Sodom and Gomorrah

Sodom and Gomorrah are probably the two most infamous places that ever endured, the name of one having founded itself in the British terminology in a phrase evidencing an great picture of wickedness: sodomy. Although their infamous picture continues, the places themselves have been missing for many decades, and only these days have their websites been tentatively determined.
The Dead Sea is contained within a sunken block confined by two parallel geological faults, a configuration indicative of a catastrophic origin. The depression was not created by the action of water, and the “sea” is not really a sea but is a landlocked lake. We are told that during the Miocene Epoch (from 7 million to 26 million years ago), upheaval of the Mediterranean Sea bed produced the upfolded structures that caused the fractures forming the Dead Sea depression.
The destruction of Sodom and Gomorrah was probably not an isolated event. Their fate, attested by more than one ancient record, provides one more bit of testimony for the further verification of the belief that Earth has not been the insular, stable planet usually typified and that it has been scarred from above by more than just falling rocks.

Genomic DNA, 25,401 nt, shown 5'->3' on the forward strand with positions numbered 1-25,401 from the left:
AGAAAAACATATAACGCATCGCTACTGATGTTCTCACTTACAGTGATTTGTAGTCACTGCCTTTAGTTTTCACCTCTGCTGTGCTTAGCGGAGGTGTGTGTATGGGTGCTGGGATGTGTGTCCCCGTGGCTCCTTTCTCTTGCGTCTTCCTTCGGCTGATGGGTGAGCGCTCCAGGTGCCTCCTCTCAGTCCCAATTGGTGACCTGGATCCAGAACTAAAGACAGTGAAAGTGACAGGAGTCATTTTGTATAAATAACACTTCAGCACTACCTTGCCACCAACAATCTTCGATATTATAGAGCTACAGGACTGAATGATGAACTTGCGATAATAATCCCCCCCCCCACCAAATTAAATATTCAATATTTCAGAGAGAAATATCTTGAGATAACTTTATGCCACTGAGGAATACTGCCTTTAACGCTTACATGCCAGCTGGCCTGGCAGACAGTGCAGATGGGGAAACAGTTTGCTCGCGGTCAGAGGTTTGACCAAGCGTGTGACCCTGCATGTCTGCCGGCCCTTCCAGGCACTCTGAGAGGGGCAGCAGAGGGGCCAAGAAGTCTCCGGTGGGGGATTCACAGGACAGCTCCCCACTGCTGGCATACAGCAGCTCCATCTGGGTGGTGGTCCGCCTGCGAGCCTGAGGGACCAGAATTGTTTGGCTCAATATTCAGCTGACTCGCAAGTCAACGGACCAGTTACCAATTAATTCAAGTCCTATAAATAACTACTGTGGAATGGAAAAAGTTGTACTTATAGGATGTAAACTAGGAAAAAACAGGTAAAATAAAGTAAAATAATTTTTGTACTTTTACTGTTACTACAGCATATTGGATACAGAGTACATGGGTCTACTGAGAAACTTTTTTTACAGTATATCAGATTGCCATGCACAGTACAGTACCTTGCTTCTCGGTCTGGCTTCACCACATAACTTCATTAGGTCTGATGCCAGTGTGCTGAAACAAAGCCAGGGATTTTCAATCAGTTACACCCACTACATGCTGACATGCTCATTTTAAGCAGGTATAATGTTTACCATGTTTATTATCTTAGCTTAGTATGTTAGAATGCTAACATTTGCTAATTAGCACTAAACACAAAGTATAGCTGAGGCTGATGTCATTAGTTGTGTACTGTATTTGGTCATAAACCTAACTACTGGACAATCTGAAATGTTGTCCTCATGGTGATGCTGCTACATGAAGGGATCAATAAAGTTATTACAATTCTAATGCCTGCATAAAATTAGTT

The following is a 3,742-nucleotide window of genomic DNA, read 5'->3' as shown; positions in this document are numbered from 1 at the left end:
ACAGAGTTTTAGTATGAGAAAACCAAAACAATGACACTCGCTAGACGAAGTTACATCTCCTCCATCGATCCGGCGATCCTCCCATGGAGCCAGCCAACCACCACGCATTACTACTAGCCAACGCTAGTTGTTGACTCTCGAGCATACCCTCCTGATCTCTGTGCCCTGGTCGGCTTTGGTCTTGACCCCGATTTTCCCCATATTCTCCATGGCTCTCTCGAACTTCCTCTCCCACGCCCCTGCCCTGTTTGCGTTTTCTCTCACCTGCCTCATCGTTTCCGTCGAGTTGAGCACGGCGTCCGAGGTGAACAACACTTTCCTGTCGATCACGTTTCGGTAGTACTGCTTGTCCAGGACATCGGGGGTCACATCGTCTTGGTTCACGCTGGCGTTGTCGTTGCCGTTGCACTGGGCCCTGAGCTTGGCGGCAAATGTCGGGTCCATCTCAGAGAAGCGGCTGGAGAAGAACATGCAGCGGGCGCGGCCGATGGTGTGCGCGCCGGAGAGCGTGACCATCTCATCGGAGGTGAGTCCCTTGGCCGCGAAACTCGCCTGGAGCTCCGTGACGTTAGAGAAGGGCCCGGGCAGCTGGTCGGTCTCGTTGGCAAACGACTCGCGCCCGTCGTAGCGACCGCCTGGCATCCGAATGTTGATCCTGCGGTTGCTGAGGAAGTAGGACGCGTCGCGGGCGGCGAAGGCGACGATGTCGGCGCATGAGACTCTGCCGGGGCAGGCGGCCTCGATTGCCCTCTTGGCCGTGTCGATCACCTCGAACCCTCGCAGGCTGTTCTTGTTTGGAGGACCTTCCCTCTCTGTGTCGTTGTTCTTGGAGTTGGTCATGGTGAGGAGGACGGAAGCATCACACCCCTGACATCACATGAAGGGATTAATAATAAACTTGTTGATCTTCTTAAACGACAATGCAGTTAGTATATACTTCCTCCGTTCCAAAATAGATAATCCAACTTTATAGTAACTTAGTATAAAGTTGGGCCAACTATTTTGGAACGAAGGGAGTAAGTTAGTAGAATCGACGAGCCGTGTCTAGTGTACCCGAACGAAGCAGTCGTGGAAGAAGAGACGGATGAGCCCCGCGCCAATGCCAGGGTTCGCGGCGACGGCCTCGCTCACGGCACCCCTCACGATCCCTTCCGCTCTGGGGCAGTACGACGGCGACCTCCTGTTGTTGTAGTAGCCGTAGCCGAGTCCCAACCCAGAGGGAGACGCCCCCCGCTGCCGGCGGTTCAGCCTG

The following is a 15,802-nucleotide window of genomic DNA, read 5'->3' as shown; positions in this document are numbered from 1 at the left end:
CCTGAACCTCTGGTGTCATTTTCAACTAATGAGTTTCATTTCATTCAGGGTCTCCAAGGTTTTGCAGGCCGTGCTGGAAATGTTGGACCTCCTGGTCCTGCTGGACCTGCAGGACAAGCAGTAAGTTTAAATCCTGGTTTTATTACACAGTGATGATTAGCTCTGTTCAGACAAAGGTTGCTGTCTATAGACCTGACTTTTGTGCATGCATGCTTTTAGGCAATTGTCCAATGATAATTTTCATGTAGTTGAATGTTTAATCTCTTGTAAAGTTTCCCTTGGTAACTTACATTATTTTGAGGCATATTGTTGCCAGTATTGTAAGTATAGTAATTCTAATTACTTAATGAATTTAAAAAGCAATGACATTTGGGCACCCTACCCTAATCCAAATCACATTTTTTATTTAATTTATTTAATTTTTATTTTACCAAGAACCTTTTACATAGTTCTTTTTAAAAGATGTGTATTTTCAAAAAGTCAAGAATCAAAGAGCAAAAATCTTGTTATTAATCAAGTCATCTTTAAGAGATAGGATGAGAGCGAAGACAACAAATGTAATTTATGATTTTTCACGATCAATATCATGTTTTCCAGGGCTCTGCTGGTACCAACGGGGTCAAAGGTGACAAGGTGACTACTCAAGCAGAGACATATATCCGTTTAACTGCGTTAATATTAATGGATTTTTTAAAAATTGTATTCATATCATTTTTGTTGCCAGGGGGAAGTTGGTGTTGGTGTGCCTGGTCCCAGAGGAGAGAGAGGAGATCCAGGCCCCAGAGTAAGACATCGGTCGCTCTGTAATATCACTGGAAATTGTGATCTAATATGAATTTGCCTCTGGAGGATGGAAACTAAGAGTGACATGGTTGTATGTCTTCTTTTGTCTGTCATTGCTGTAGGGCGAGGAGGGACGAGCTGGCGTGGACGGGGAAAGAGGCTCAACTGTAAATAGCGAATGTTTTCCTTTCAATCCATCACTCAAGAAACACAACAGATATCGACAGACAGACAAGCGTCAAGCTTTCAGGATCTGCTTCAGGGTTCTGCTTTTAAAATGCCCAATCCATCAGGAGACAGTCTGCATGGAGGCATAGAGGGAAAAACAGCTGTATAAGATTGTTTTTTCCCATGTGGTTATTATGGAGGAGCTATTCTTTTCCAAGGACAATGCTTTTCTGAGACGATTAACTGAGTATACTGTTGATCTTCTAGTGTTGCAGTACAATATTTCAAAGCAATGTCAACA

The Book of Genesis tells of Abraham’s kinsman Lot electing to dwell near Sodom (Gen. 13:12) and of his escape prior to the destruction of the two cities (Gen. 19:16), and of his wife at that time being transformed into a pillar of salt (Gen. 19:26). The destruction is said to have resulted from fire and brimstone falling from heaven (Gen. 19:24). The fact of the catastrophic destruction of Sodom and Gomorrah is sometimes acknowledged by scientists and historians, although the means is considered to have been of a purely geological nature.The biblical description of the destruction is typically regarded as either a misconception or a fabrication.
One Arabic name for the Dead Sea is Sea of Lot (Buhayrat Lut), possibly a remembrance that the depression was formed not eons ago but as a consequence of “fire from heaven” in the time of Lot.* We find an apparent parallel in Scandinavian mythology where it is claimed that terrestrial valleys were dug by Thor’s hammer. An incident in the life of Abraham as preserved in Hebrew legend perhaps suggests as much: “The day whereon God visited him [Abraham] was exceedingly hot, for he had bored a hole in hell, so that its heat might reach as far as the earth . . .”